How to Stop a Dog from Biting Its Tail Due to Skin Issues
Again, the solution is quite simple — seek professional advice. Your vet will quickly determine the cause of the infection and treat it with medication. However, because the medication isn’t magical, it will take some time before it kicks in. While you wait, you must do everything you can to stop your dog from chewing its tail (and other affected spots).
To do that, you can try some behavioral tricks that we’ll speak of later in the text. However, if the situation is severe, and your dog has been chewing its tail for quite some time, you may have to get it a cone to stop it from messing with the healing process.
A hot spot is a spot on the skin that your dog has been scratching and chewing for a while. In fact, some of our furry friends are so persistent with their naughty behavior, that they create open wounds on the skin.
You won’t have any trouble noticing a hot spot. Namely, after they chew at it for a while, the affected area will have either matted hair or no hair at all, and the skin will be irritated, red and scabbed. With severe hot spots, there will probably be a lot of blood and puss.
How to Stop a Dog from Biting Its Tail Due to Hot Spots
Before we dive into figuring out why our dog chose that particular spot to gnaw on, we have to treat the wound. Your best bet is to go to a vet. Yes, a visit to a professional is always a good option. However, you can also treat the wound yourself. Clean it, put antibiotic cream on it, and make sure your doggie doesn’t lick it off. If your dog is a stubborn beast, you might have to employ the good, old cone to stop it from tearing into the wound again.
It’s vital that we know when we have to ask for additional help. If you live in humid conditions, an open wound like that is the perfect breeding ground for bacteria. If you didn’t catch a hot spot in time, you probably have quite an infected wound on your hands, so to speak. In that case, the best course of action is to go to the vet. They will give you the necessary medications and treat the wound probably better than you could.
Of course, after the wound is treated, try to figure out why your dog chewed on its tail in the first place. That will help you curb that behavior and stop hot spots from happening in the future.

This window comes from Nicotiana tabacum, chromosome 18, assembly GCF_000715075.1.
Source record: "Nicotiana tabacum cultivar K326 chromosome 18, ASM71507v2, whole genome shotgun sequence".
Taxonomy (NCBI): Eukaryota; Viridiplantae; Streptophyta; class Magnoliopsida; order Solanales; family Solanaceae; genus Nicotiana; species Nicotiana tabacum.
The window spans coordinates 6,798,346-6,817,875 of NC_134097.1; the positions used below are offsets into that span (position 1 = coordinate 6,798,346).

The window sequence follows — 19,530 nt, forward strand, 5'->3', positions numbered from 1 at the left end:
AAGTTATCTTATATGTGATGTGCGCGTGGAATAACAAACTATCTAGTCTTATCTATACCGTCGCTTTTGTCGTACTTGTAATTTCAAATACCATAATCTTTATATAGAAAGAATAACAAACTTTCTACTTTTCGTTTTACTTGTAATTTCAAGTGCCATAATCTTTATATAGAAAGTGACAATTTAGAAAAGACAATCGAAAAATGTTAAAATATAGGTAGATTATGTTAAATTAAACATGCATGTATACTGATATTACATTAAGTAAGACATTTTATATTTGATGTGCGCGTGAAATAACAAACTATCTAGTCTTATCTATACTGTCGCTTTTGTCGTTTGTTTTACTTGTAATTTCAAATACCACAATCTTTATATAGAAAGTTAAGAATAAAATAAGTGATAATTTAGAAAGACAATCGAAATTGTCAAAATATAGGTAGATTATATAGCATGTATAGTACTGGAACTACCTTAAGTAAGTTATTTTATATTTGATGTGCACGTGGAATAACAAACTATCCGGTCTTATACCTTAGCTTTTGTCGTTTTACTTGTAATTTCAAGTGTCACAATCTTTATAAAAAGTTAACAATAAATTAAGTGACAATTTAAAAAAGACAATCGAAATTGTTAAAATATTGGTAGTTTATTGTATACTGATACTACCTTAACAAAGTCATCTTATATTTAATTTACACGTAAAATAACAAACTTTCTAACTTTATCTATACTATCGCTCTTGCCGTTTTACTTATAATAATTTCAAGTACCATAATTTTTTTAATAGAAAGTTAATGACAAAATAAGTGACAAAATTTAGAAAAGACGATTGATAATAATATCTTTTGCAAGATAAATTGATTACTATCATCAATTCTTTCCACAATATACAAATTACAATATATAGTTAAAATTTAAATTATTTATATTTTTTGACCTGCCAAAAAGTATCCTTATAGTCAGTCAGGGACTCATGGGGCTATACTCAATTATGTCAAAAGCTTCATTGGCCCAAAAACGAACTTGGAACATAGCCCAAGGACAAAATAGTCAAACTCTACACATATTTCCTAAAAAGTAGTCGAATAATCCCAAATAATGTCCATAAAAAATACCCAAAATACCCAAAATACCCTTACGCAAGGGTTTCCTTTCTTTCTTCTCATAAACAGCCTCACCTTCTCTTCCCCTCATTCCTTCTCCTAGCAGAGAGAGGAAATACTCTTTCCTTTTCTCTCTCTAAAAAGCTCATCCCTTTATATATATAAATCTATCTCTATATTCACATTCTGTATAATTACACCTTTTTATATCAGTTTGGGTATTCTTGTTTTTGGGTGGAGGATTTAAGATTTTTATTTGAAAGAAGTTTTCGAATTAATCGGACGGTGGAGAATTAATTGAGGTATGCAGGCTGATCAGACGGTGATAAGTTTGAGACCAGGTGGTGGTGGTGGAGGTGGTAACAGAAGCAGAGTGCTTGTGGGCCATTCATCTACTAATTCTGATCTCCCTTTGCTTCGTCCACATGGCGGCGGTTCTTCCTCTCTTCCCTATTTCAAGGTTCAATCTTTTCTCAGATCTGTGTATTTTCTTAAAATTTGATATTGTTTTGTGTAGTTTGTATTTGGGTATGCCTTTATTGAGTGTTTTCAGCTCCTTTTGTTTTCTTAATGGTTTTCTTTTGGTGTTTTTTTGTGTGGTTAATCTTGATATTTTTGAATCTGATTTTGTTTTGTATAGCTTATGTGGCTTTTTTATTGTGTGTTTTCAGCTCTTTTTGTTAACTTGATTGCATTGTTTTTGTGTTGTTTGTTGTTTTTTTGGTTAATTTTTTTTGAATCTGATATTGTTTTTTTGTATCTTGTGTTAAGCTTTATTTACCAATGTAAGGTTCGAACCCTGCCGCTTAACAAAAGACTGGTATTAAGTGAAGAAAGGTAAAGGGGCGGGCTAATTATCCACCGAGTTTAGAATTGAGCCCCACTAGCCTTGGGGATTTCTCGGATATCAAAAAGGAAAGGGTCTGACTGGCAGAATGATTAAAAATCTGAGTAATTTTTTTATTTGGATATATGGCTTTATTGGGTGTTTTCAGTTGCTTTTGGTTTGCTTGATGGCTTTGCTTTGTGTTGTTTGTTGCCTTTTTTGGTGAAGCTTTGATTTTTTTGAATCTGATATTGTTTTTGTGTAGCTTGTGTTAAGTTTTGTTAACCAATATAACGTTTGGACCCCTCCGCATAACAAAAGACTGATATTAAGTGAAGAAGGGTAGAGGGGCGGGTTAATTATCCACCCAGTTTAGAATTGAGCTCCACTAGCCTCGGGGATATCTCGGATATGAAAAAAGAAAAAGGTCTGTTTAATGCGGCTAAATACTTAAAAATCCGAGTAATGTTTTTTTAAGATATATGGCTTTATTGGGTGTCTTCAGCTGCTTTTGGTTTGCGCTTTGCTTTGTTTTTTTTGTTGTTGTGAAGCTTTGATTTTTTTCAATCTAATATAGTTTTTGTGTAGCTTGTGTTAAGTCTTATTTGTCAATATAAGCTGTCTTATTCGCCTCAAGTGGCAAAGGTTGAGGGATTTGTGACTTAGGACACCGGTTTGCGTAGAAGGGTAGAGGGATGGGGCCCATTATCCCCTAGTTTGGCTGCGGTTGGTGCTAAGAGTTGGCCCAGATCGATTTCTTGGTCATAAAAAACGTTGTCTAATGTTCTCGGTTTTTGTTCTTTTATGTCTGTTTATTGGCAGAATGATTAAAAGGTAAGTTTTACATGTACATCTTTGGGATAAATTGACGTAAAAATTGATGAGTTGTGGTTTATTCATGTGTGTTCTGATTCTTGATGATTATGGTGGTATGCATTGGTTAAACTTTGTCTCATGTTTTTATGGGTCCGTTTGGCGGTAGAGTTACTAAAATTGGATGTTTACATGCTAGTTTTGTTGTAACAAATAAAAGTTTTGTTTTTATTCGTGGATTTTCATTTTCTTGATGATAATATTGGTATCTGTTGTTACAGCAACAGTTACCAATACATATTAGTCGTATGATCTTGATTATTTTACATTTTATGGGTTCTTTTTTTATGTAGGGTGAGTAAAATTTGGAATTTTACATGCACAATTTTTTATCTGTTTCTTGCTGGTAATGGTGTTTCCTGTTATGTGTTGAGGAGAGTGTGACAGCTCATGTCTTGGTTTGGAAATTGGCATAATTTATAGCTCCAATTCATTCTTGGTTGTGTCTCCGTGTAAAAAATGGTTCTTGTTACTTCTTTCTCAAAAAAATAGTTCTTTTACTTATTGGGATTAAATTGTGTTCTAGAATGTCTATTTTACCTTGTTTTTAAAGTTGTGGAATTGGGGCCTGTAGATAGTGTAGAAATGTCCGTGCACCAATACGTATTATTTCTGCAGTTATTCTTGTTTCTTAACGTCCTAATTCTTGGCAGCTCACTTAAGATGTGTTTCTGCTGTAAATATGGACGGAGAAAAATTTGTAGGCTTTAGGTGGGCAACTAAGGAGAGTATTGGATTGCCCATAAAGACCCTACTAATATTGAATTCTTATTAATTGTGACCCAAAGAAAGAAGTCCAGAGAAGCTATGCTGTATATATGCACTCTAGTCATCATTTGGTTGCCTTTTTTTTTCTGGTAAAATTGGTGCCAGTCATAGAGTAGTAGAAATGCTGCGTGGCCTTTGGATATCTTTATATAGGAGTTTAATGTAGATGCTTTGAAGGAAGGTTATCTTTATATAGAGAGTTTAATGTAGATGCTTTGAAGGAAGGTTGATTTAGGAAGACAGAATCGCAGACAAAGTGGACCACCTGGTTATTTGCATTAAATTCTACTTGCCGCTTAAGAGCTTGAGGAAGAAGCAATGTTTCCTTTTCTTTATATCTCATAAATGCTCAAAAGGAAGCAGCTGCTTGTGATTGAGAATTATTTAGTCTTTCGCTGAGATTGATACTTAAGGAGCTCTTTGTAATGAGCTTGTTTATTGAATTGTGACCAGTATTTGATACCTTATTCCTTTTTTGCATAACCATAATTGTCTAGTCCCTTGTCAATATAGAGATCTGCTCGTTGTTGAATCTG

An imbalance of the thyroid hormones might be the culprit when it comes to dogs chewing their tails. Hypo or hyperthyroidism can lead to skin infections. If one develops on or near the rear, your dog will nibble at it to relieve the discomfort. Hormonal imbalance is one of the potential causes of hot spots that we mentioned earlier.
How to Stop a Dog from Biting Its Tail Due to Hormonal Imbalance
Doing full blood work and additional hormonal tests will help your vet determine whether something’s wrong with your dog’s hormonal system. If there’s an imbalance, the vet will prescribe medication.
Various parasites, such as fleas and tapeworms, may cause your dog to bite its tail. Parasites cause severe itchiness and discomfort. If you don’t see any on your dog’s skin, don’t move on to the next chapter. Parasites are sneaky! Just because you can’t see them, that doesn’t mean they aren’t there. That’s especially true if your dog has thick fur, with plenty of hiding spots that fleas and ticks will take advantage of.
Tapeworms can also cause itchiness and, thus, biting of the tail. They release their eggs through the dog’s digestive system. They are relatively easy to spot, as they resemble rice grains. Therefore, if you see something that looks like rice stuck to your dog’s derriere, and you see that it won’t stop obsessively biting at its tail — consider tapeworms as the main suspect.
How to Stop a Dog from Biting Its Tail Due to Parasites
Fleas and ticks are no strangers to dog owners, especially during warm seasons. Hence, most dog owners know that flea control is vital. Protect your dog from those pesky insects and save its tail from persistent chewing. But pay attention to the reactions your dog might have to the parasites. Some dogs are allergic to flea saliva. That means that their immune systems will have more significant reactions. If that happens, pay a quick visit to the vet to see what you should do.
In the case of tapeworms, the medicine of choice is usually praziquantel. It can be taken orally or via an injection. Either way, it’s vital that you follow through with the treatment, and give your dog the full, prescribed dose. Just like with fleas, just because you can’t see them, that doesn’t mean they are entirely gone. A full medication dose will assure the complete destruction of the parasite.
Stress and Anxiety
Tail biting can be one of the repetitive behaviors your dog engages in due to stress, anxiety, or boredom.
Boredom and Attention Seeking
If you leave your dog alone for too long, or if you aren’t stimulating it enough, it may turn to other means of entertainment, such as chasing its own tail. And, once it catches said tail, chewing is just around the corner. That may lead to hot spots and other serious issues.
Another reason why your dog might be chewing its tail is attention seeking. Imagine you’re left in a crate all day. Not only would you be bored out of your wits, but you’d also try to find any way to capture someone’s attention. That’s precisely what dogs do with tail biting.